The Omicron variant of SARS-CoV-2 is spreading at an alarming rate. It could soon replace the Delta variant, which at present dominates globally. However, little is known about whether currently available vaccines and drugs will be effective against the Omicron variant. To assess the efficiency of vaccines and therapeutic antibodies, a research team led by Stefan Pöhlmann and Markus Hoffmann from the German Primate Center - Leibniz Institute for Primate Research in Göttingen and colleagues from the Hannover Medical School, the University of Göttingen Medical Center, the Friedrich-Alexander University of Erlangen-Nürnberg and the German Center for Infection Research in Braunschweig, have studied how efficiently the Omicron variant is neutralized by antibodies from recovered and vaccinated people. The team was able to show that antibodies from recovered persons hardly inhibit the Omicron variant. Antibodies after two BioNTech-Pfizer vaccinations also showed significantly reduced efficacy against the Omicron variant. Better inhibition was observed after triple BioNTech-Pfizer vaccination as well as after heterologous vaccination with Oxford-AstraZeneca and BioNTech-Pfizer. Finally, most of the therapeutic antibodies evaluated in the study were not effective against the Omicron variant. These results indicate that several antibodies used to treat COVID-19 will be ineffective against the Omicron variant. However, they also suggest that a third immunization with the BioNTech-Pfizer vaccine (booster) and heterologous immunization may protect well against the Omicron variant.
The Omicron variant of SARS-CoV-2 appears to be spreading faster than any previous variant and may soon dominate globally. Infection with SARS-CoV-2 and vaccination leads to the production of antibodies that strongly contribute to protection against severe disease. In addition, combinations of antibodies produced by biotechnology approaches are being used to treat COVID-19. The spike protein of SARS-CoV-2 facilitates viral entry into cells and constitutes the central target for antibodies that inhibit (neutralize) the virus. Therefore, it is important to determine whether the Omicron spike is inhibited by antibodies induced upon vaccination or infection or currently used for COVID-19 treatment. The researchers investigated these questions using non-hazardous virus-like particles that carry the Omicron spike and are well suited for analysis of virus entry and its inhibition.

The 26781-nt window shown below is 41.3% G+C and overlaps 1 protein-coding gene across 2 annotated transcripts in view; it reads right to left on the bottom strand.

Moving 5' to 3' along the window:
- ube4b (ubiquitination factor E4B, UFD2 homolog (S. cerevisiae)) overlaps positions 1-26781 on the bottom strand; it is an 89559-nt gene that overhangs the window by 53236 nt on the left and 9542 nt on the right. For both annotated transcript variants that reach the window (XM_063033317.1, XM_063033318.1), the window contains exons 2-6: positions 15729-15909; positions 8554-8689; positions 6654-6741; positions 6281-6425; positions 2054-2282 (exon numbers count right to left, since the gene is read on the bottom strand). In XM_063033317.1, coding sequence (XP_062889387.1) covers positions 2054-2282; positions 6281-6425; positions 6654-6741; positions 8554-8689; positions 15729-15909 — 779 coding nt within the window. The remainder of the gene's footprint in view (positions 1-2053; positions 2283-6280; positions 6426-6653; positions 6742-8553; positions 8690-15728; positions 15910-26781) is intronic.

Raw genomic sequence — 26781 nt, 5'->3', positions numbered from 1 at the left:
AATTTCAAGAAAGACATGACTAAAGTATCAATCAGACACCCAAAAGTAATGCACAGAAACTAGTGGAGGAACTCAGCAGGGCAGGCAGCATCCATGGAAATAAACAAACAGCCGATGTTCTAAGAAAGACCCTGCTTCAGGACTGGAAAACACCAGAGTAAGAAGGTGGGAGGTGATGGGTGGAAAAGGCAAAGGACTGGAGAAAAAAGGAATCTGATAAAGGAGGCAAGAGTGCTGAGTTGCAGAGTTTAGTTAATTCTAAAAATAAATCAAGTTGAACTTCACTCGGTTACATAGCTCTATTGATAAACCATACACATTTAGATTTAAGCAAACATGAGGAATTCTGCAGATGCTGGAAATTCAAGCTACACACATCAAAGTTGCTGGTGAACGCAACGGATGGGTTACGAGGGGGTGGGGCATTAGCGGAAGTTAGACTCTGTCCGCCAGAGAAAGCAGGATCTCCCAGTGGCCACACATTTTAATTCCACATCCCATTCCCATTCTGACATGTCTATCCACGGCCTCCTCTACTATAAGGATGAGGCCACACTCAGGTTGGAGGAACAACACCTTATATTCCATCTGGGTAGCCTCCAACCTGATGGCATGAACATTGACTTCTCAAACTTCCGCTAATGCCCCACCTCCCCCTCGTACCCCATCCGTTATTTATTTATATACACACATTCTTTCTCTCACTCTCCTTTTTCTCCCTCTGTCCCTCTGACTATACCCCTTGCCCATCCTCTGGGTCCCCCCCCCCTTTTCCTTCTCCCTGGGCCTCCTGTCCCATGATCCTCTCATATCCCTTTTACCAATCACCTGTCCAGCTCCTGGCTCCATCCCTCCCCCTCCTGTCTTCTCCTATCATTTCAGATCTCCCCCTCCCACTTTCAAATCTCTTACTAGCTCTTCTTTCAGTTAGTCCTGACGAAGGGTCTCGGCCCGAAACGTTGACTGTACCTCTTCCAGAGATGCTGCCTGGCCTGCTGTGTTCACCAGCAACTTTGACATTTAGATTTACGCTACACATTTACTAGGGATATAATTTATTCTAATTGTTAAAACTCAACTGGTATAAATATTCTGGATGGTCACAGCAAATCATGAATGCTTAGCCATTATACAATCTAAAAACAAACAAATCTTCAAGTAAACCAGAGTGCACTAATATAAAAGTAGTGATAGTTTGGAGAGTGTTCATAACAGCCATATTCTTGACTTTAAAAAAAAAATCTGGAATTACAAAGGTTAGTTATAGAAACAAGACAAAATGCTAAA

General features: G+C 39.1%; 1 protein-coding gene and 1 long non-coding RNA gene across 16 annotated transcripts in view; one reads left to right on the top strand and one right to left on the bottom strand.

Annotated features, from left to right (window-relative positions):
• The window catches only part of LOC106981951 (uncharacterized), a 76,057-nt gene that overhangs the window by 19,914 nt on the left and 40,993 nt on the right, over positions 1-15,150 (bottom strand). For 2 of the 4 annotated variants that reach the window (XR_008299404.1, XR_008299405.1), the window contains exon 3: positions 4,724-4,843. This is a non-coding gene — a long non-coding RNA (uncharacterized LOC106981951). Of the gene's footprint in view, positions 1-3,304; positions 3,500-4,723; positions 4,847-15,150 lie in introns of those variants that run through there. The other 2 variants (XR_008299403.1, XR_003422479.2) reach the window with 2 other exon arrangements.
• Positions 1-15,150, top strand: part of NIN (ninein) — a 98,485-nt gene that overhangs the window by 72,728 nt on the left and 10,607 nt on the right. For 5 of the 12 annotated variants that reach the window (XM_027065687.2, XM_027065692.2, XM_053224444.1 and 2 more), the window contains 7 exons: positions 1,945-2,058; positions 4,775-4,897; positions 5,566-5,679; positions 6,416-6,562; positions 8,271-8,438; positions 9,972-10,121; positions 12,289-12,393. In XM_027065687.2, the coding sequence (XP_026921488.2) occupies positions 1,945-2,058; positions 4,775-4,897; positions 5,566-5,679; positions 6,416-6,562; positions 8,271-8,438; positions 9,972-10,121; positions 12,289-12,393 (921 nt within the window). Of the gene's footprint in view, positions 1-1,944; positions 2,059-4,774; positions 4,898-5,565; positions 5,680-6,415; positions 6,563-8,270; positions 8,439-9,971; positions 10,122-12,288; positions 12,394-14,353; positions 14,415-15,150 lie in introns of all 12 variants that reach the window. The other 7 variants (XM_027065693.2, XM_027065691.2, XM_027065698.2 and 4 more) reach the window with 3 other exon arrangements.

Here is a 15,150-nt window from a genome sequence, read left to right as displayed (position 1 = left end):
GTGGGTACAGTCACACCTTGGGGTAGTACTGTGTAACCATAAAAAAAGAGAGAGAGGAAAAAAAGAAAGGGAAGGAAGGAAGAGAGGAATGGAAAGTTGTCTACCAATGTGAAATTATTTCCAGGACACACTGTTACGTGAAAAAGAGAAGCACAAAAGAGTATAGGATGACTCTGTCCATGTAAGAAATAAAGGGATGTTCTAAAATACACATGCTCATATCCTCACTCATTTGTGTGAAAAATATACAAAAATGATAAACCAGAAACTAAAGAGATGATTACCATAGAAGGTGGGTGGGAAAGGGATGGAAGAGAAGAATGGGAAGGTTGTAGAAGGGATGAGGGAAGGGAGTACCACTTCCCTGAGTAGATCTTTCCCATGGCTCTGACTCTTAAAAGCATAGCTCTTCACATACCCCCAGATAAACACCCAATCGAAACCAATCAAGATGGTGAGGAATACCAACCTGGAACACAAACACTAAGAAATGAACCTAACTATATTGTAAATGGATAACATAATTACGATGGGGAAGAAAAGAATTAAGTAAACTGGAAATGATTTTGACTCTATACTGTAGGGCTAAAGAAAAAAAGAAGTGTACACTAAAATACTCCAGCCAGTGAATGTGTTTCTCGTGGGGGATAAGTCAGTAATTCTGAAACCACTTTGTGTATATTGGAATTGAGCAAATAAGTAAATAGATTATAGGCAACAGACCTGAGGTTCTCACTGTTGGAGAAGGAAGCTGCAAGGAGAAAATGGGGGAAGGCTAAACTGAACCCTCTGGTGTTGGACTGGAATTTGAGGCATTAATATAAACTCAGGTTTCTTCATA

Currently, combinations of the antibodies Casirivimab and Imdevimab, and Etesevimab and Bamlanivimab are used to treat COVID-19. However, the DPZ team showed that these antibodies are largely ineffective against the Omicron spike. Only one antibody, Sotrovimab, inhibited the Omicron spike. "Our cell culture studies suggest that most antibodies currently available for COVID-19 therapy will be ineffective against Omicron. Sotrovimab is an exception and could become an important treatment option for Omicron-infected patients," concluded first author Markus Hoffmann.
The researchers further investigated whether patients infected in Germany during the first wave of the pandemic had produced antibodies that protect against the Omicron variant. While the antibodies inhibited the spike of the virus responsible for the first wave, they had little effect against the Omicron spike. Therefore, it can be assumed that these individuals do not have robust immune protection against the Omicron variant, although an inhibition by T cells, which are also produced during infection, remains to be analyzed.
Antibodies produced after two immunizations with the BioNTech-Pfizer vaccine also inhibited the Omicron spike significantly less efficiently than the spike proteins of other variants. A better protective effect was observed after three immunizations with BioNTech-Pfizer and after heterologous immunization with Oxford-AstraZeneca/BioNTech-Pfizer. These results indicate that dual immunization with BioNTech-Pfizer may protect less efficiently against the Omicron variant as compared to the Delta variant. In contrast, triple immunization with BioNTech-Pfizer (booster) and cross-vaccination with Oxford-AstraZeneca/BioNTech-Pfizer could establish stronger protection.
"Our results indicate that antibody therapies for COVID-19 need to be adapted to the Omicron variant. Adaptation of the BioNTech-Pfizer vaccine should also be considered. In contrast, triple immunization with BioNTech-Pfizer (booster) and cross-vaccination with Oxford-AstraZeneca/BioNTech-Pfizer could provide protection against the Omicron variant," says Stefan Pöhlmann.
Hoffmann, M., Krüger, N., Schulz, S., Cossmann, A., Rocha, C., Kempf, A., Nehlmeier, I., Graichen, L., Moldenhauer, A.-S., Winkler, M.S., Lier, M., Dopfer-Jablonka, A., Jäck, H.-M., Behrens, G.M.N., Pöhlmann, S., The Omicron variant is highly resistant against antibodymediated neutralization – implications for control of the COVID-19 pandemic, Cell (2022), doi: doi.org/10.1016/j.cell.2021.12.032.
Prof. Dr. Stefan Pöhlmann
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